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Alkylation, DNA leads to N/A, Inadequate DNA repair
Key Event Relationship Overview
AOPs Referencing Relationship
|AOP Name||Adjacency||Weight of Evidence||Quantitative Understanding||Point of Contact||Author Status||OECD Status|
|Alkylation of DNA in male pre-meiotic germ cells leading to heritable mutations||adjacent||High||Moderate||Evgeniia Kazymova (send email)||Open for citation & comment||TFHA/WNT Endorsed|
|Alkylation of DNA leading to cancer 1||adjacent||High||Moderate||Arthur Author (send email)||Open for adoption|
|Alkylation of DNA leading to reduced sperm count||adjacent||Brendan Ferreri-Hanberry (send email)||Under development: Not open for comment. Do not cite|
Life Stage Applicability
Key Event Relationship Description
Alkylated DNA may be tolerated and/or repaired error-free by a variety of DNA repair pathways. However, at high doses, it is established that the primary DNA repair pathway (O6-Alkylguanine-DNA alkyltransferase: AGT) responsible for removing alkylated DNA becomes saturated. This may lead to several potential adduct fates: (i) error-free repair of the DNA adduct using alternative DNA repair mechanisms; (ii) no repair (DNA damage is retained); or (iii) instability in the DNA duplex leading to DNA strand breaks and possibly activation of DNA damage signaling. For repair of alkyl adducts it is well established that the O6-alkylguanine-DNA alkyltransferase pathway becomes saturated at high doses leading to insufficient repair at high doses.
Evidence Supporting this KER
General details: The weight of evidence for this KER is strong. It is widely accepted that damaged DNA is subject to repair, and that in the absence of DNA repair, mutations will ensue. Specifically, AGT (Damage Reversal DNA repair: pathway #1 in KE155), also known as O6-methylguanine-DNA methyltransferase (MGMT), reverses alkylation damage by directly transferring alkyl groups from the O6 position of guanine to a cysteine residue on the AGT (or MGMT) molecule, restoring the DNA in a single step. However, transfer of the alky group to AGT results in concomitant inactivation of AGT (Pegg 2011). The mammalian protein is also active on O6-ethylguanine and can remove only one ethyl group from DNA, following which the protein is degraded. Thus, high levels of alkylation damage overwhelm the cellular AGT capacity to remove lesions. In mammalian cells, O4-ethylthymine and O2-ethylthymine are poor substrates for AGT (Fang et al. 2010) and no other DNA repair pathway has been identified that is able to efficiently repair these lesions; consequently, these lesions are extremely persistent in cells. Reviews on this topic have been published (Kaina et al. 2007; Pegg 2011). In the absence of the AGT/MGMT pathway, other DNA repair pathways may be invoked, but the relative efficiency of these pathways is not well understood (further details described below).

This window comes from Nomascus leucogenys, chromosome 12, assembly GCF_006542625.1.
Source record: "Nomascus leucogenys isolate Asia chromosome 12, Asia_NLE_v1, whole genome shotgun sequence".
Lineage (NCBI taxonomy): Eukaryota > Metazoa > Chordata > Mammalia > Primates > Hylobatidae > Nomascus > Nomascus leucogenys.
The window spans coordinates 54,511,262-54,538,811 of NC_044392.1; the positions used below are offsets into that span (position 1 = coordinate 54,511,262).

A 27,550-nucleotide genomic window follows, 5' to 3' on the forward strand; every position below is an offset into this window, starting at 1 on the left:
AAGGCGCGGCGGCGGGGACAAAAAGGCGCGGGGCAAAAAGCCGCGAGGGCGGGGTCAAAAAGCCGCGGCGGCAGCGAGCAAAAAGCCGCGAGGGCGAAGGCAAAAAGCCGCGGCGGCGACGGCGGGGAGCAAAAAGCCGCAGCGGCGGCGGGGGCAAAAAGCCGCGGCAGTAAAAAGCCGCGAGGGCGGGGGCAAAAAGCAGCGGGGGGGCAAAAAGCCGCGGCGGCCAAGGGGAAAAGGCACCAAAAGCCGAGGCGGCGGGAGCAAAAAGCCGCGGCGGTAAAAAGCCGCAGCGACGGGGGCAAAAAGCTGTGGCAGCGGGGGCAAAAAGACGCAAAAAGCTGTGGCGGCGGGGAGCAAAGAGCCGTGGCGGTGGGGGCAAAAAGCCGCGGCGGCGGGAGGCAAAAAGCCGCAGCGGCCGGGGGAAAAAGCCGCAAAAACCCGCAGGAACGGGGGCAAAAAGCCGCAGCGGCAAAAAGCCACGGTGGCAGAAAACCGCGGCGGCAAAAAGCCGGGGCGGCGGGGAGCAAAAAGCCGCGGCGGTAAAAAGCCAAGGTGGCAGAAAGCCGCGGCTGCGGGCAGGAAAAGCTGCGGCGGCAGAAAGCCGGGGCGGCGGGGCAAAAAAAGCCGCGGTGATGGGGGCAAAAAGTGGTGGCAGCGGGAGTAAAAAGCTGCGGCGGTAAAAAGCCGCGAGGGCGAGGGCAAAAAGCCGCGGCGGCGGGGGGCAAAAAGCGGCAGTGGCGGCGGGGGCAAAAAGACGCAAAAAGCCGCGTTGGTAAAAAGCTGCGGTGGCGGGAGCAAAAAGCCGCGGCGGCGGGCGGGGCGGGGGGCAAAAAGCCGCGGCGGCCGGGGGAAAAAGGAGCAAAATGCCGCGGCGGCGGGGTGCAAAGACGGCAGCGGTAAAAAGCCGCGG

The role of nucleotide excision repair (NER; excision repair pathways: #2 in KE155) in alkylation damage repair in mammalian cells remains unclear. Earlier studies using human cell lines suggested that both AGT and NER may be involved in the repair of O6-ethylguanine (Bronstein et al. 1991; Bronstein et al. 1992). Very recently, an alkyltransferase like protein (ATL1) that has homology to AGT has been identified in a range of prokaryotes and lower eukaryotes. This protein has no alkyltransferase activity but can couple O6-alkylguanine damage to NER (Latypov et al. 2012). ATL1 proteins have not yet been identified in mammals.
Some alkyl adducts, such as N7-ethylguanine and N3-ethyladenine, are inherently unstable and may depurinate (i.e., hydrolytic cleavage of the glycosidic bond, which releases adenine or guanine). The resultant abasic sites are normally repaired through error-free pathways although they may occasionally be transformed to DNA strand breaks. In mammals, N-methylpurine DNA glycosylases, such as alkyladenine DNA glycosylase (AAG), have a wide range of substrates including N7-alkylguanine and N3-alkyladenine derivatives (Wyatt et al. 1999). However, there are no specific reports in the literature that the ethylated derivatives are AAG substrates. Glycosylases such as AAG yield abasic sites that are processed as described above. An alternative repair mechanism for repairing minor lesions such as N3-ethylcytosine and N1-ethyladenine is through oxidative dealkylation catalyzed by AlkB and mammalian homologs (Drabløs et al. 2004). This pathway is an error-free damage reversal pathway that releases the oxidized ethyl group as acetaldehyde (Duncan et al. 2002).
A final mechanism through which DNA repair pathways may influence the fate of alkylation damage is through futile cycling of the mismatch repair (MMR; excision repair pathways: #2 in KE155) system at an O6-alkyl G:T mispair. In this scenario, unrepaired O6-alkylguanine is able to mispair with T, and the mispair is recognized by MMR enzymes resulting in the removal of the newly incorporated thymine from the nascent strand opposite the O6-alkyguanine adduct. During DNA repair synthesis, O6-alkylguanine preferentially pairs once again with thymine, reinitiating the repair/synthesis cycle. This iteration of excision and synthesis may produce strand breaks and activate damage signaling pathways (York and Modrich 2006).